Understanding Mohamed Morsi: His journey from farm boy to most powerful man in the Middle East.
ON A SULTRY MORNING in late September, I drove for two hours on the traffic-choked roads north of Cairo to Al Adwa, a Nile Delta town of dusty alleyways, mosques, and crumbling red brick houses. This is where Mohamed Morsi, the president of Egypt, was raised. Morsi left nearly four decades ago, but he returns regularly to visit his younger brothers, who still work the family farm, and to celebrate Islamic holidays. In 2008, he ritually slaughtered a sheep here for the Eid Al Adha feast that ends the Ramadan fast.
I had traveled to Al Adwa hoping that Morsi’s hometown might shed some light on a man who has only become more enigmatic during his brief time in the spotlight. Since he became Egypt’s first democratically elected leader last June, Morsi has displayed both extraordinary political acumen and a tone-deafness that has plunged his country into deeper unrest. In November, he deftly helped negotiate a cease-fire between Israel and Hamas, averting a bloody ground war in the Gaza Strip. Days later, he lost much of the goodwill he had earned by issuing an edict that awarded his office near-dictatorial powers.
Sometimes, Morsi can seem like the inspiring guardian of Egyptian democracy—such as when he courageously dismissed the military junta that had claimed the right to rule post-Hosni Mubarak Egypt. At other times, he can seem like a mouthpiece for the deeply conservative Muslim Brotherhood—declaring women unfit for high office and advocating for an international law to ban religious insults. (And sometimes he simply seems awkward, such as when he sat down for a meeting with Australian Prime Minister Julia Gilliard in September at the United Nations and proceeded, for several excruciating seconds, to publicly adjust his genitals.) So far, the only certainty about Morsi is that his ultimate intentions remain unknown.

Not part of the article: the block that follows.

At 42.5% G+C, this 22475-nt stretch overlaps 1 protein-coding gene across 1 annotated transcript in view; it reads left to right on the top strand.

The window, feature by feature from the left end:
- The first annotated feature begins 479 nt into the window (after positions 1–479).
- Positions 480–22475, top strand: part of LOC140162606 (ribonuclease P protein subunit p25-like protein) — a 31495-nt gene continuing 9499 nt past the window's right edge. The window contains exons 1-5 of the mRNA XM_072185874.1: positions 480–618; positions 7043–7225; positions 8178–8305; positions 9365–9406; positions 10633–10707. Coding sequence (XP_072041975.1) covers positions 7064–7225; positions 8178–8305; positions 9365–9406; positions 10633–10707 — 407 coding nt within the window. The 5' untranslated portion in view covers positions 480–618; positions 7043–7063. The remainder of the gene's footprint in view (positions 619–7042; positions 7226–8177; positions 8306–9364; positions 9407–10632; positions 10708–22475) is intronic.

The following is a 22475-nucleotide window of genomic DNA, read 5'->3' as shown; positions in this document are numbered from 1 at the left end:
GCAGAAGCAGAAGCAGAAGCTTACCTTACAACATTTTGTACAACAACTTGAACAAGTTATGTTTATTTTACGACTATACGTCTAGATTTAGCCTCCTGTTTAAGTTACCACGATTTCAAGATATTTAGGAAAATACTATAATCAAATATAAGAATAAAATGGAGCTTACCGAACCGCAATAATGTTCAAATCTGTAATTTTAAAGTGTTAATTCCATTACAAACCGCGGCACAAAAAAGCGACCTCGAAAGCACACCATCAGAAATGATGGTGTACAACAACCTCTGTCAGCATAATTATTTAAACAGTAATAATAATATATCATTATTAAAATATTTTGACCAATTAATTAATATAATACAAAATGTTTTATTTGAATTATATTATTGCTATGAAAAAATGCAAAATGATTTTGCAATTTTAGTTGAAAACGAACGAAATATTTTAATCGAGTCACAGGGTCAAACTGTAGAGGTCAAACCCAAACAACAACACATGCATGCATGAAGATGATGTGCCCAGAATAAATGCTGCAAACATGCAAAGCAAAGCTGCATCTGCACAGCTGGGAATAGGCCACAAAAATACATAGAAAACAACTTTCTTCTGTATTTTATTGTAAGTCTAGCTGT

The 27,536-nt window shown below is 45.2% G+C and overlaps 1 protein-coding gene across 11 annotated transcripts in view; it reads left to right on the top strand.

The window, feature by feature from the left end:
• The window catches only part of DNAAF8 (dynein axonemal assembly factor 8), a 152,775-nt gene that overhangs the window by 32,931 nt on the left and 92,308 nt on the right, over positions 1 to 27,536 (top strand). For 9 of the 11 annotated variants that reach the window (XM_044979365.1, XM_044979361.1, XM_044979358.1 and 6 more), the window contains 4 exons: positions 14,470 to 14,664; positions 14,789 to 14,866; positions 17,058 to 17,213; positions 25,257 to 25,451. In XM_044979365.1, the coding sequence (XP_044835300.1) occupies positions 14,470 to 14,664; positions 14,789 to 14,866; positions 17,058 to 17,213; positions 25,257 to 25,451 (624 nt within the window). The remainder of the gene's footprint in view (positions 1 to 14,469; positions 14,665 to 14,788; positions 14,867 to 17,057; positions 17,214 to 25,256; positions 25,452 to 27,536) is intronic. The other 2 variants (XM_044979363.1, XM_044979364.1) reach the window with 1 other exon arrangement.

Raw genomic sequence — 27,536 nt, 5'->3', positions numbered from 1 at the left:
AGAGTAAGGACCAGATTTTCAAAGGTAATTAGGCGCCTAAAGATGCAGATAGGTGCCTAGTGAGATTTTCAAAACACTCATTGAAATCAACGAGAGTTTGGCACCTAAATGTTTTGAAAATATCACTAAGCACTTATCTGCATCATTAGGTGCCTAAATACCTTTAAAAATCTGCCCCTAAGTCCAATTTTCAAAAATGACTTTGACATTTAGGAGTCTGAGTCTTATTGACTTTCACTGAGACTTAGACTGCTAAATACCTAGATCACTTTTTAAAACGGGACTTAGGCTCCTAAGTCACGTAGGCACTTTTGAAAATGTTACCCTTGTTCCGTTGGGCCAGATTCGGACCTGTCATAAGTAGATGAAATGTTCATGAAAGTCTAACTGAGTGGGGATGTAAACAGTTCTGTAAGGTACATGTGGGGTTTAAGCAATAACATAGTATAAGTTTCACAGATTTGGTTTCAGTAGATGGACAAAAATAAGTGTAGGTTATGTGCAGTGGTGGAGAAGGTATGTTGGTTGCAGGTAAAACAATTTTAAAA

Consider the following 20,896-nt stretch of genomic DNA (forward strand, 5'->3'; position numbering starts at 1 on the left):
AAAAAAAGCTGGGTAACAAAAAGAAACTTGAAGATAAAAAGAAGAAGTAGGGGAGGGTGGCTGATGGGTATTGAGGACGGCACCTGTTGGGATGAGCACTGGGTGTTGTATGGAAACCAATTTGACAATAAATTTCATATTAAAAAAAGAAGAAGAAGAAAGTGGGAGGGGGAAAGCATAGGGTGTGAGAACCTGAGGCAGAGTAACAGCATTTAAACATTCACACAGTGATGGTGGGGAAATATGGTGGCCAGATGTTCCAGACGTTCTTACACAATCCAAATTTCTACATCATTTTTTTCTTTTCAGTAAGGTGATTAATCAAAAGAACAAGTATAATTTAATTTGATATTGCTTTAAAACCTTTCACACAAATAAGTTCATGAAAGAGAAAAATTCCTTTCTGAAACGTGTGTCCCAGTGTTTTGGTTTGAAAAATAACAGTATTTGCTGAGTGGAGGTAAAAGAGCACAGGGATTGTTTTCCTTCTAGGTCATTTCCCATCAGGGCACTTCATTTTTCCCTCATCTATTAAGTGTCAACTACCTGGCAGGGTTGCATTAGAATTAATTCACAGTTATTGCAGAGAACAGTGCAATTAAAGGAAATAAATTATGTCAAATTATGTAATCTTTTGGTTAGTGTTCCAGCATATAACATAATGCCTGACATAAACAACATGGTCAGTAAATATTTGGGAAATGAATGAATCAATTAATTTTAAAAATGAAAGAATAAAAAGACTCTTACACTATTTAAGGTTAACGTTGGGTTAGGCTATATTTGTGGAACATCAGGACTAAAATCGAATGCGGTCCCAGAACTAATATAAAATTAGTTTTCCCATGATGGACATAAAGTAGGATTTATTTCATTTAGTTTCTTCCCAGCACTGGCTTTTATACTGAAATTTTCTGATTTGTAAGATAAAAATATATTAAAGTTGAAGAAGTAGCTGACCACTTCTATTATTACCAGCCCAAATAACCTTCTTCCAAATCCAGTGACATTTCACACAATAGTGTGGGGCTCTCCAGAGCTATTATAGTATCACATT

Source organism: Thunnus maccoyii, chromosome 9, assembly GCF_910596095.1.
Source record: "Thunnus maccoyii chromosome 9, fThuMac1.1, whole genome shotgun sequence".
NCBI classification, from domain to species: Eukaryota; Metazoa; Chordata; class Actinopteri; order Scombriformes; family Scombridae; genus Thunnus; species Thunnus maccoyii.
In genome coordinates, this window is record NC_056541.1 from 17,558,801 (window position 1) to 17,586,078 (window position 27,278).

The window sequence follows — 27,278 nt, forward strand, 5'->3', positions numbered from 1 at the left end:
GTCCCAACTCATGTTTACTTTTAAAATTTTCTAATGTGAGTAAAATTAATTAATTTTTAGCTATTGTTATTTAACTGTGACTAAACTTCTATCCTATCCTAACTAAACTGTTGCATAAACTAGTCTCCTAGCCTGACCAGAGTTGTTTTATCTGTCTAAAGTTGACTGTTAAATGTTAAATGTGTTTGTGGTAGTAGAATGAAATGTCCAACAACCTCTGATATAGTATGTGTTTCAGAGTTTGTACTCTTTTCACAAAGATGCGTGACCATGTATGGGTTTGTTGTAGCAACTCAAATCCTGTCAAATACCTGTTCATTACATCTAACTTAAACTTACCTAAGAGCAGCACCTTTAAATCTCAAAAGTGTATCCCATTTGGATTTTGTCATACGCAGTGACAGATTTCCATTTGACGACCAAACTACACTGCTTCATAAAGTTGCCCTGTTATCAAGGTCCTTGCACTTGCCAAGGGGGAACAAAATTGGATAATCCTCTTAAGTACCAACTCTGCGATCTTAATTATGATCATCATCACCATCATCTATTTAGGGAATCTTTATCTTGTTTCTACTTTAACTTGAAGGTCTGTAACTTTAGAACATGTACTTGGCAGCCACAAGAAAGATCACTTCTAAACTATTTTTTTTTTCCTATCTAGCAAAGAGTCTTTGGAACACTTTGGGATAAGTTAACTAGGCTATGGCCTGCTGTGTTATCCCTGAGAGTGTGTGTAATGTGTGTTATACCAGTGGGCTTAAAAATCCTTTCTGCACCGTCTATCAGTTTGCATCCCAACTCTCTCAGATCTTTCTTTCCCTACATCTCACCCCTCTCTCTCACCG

Among Morsi’s many critics, the suspicion remains strong that he is an Islamist at heart—and that this identity, shaped in the small conservative town where I was standing, will ultimately define his presidency. On the second floor of his three-story red brick childhood home, he still keeps a small study. His cousin, a skinny man in his early twenties, showed me the room, with its bare cement floor and battered sofa. He pointed at a scuffed wooden table: “Whenever he comes home, he works at this desk.” Books and pamphlets that Morsi had left behind were stacked haphazardly: a treatise by Hassan Al Banna, the founder of the Muslim Brotherhood; a biography of a disciple of the Prophet Mohammed; a manifesto that had been distributed by the Freedom and Justice Party, which the Muslim Brotherhood founded immediately after the revolution that deposed Mubarak. On top of the pile rested a slim volume: Teach Yourself French in Five Days.
I noticed a poster hanging on an otherwise bare wall. It showed the Al Aqsa Mosque in Jerusalem above the slogan, in Arabic, “We will return, oh Aqsa.” I asked his cousin how I should interpret these words. “A war will happen again between the Arabs and the Jews,” he told me matter-of-factly, “and we will regain Jerusalem.”